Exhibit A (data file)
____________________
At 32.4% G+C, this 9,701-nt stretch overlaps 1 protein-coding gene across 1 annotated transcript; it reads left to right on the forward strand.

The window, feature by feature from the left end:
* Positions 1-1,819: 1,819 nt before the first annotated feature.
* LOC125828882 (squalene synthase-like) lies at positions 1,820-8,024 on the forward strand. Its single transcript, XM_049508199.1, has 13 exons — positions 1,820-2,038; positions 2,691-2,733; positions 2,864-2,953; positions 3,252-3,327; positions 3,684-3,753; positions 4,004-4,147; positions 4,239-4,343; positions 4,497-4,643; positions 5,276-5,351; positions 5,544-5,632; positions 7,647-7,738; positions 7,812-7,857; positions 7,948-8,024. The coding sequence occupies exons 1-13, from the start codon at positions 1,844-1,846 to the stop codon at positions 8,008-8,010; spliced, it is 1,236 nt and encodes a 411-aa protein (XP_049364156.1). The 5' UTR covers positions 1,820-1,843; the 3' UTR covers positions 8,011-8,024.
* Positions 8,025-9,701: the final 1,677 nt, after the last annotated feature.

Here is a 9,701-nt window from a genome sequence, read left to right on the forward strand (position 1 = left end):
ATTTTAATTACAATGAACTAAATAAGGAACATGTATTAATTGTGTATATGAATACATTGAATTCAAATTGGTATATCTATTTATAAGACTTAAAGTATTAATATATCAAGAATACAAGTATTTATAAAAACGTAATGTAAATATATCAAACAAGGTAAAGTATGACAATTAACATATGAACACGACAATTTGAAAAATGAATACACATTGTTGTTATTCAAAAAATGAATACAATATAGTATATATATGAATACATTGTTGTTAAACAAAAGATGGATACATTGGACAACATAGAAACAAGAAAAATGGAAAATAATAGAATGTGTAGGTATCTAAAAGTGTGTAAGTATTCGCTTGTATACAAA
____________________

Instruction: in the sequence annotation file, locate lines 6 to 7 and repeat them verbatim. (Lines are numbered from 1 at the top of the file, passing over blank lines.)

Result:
Here is a 9,701-nt window from a genome sequence, read left to right on the forward strand (position 1 = left end):
ATTTTAATTACAATGAACTAAATAAGGAACATGTATTAATTGTGTATATGAATACATTGAATTCAAATTGGTATATCTATTTATAAGACTTAAAGTATTAATATATCAAGAATACAAGTATTTATAAAAACGTAATGTAAATATATCAAACAAGGTAAAGTATGACAATTAACATATGAACACGACAATTTGAAAAATGAATACACATTGTTGTTATTCAAAAAATGAATACAATATAGTATATATATGAATACATTGTTGTTAAACAAAAGATGGATACATTGGACAACATAGAAACAAGAAAAATGGAAAATAATAGAATGTGTAGGTATCTAAAAGTGTGTAAGTATTCGCTTGTATACAAA